Tuesday, 15 April 2008
Over the last few weeks, as extracts from the book appeared in the press, the book itself was published and I started giving talks around the country, I've been contacted by people from all over England with stories to tell. Many of the issues in the book, from the privatisation of city streets to the death of small farms, have touched people - and many of them, of course, are happening where they are too.
What I would really like this book to do is give people all over England a sense that they are not alone; that what they thought was an isolated local incident - a new superstore; the destruction of an old boatyard; the demolition of a pub - is actually part of a national trend. That there are reasons for it and ways to stop it.
Perhaps this is starting to happen already. Either way I would like this blog to encourage the process. So if something is happening in your area - good or bad - which relates to the themes of the book, do let me know. I'd like this blog to become something of a compendium of local and national campaigns and news, good and bad, which help define the battle against the bland.
Here are some cases I've been told about since publication:
Here in my home town of Oxford, people are mobilising in an attempt to fend off the arrival of a vast new shopping centre - three times the size of the current model - which threatens to finally convert this medieval city into a clone town par excellence. More about that here.
In Crystal Palace, London, the local Community Association is fighting Ken 'green' Livingstone's plans to flog off parts of Crystal Palace Park to private developers, who want to build - surprise, surprise - 176 luxury flats (quick thought: the looming credit crunch and ongoing collapse in house prices might turn out to be a rather good thing in two ways: it could make rural properties more affordable to local people, and it might stop the insane 'luxury apartments' boom in its tracks). More on their struggle here.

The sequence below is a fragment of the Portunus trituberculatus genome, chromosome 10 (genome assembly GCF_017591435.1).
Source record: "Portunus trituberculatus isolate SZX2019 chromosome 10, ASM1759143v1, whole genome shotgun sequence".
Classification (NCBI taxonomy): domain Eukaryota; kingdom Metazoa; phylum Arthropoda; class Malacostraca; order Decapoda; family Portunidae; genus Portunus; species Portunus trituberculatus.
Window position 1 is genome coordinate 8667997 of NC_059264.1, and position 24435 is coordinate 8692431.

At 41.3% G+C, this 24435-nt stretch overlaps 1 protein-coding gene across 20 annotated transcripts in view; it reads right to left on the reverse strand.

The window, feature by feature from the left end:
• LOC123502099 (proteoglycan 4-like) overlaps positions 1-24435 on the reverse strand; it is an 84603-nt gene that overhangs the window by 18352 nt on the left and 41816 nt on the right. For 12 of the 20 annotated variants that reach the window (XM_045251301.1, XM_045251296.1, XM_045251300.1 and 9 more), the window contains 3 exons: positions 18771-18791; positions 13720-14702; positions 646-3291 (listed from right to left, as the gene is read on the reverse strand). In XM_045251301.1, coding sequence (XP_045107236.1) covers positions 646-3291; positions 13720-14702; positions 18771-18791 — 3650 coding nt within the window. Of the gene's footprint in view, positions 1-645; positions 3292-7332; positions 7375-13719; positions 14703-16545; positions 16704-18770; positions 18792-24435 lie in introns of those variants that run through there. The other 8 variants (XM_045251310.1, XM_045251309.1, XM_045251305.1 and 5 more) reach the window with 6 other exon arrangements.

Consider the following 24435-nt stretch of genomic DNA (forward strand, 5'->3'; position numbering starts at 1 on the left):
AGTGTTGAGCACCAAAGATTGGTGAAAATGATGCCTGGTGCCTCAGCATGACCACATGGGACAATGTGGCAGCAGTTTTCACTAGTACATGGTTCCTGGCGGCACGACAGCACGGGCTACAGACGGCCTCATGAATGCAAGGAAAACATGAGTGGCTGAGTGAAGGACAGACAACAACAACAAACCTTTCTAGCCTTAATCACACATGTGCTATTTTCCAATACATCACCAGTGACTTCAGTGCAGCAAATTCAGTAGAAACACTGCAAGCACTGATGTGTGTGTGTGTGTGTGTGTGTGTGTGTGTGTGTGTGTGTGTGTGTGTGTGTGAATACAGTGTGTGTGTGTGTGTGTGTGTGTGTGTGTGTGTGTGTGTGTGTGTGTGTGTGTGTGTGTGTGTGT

Also in London, artists and actors in Covent Garden are fighting plans to clone the ancient market. Covent Garden Market has got itself a new corporate 'branding director' who wants it to attract 'high level shoppers' rather than the sort of people who like little market stalls and chaotic buskers. You can sign a petition about that here.
In Lancaster, a Carnival of Culture was held last month both to celebrate the city's character and to protest about a coming cloning project. Our old friends Centros Miller (more about them in the book) are planning a huge corporate 'regeneration' scheme. There's a film of the carnival here. The campaign's website is here.
The rapacious Centros, meanwhile, are after the Somerset city of Wells too - here's what locals are doing about that. Maybe, like the noble knights of Bury St Edmunds, they should resort to extreme measures.
Finally an honourable mention to a non-English but nonetheless excellent and important local campaign to save a valuable community pub in Cardiff from redevelopment. Visit the community's website and lend your support to the fight to save the Pantmawr Inn.
Keep 'em coming...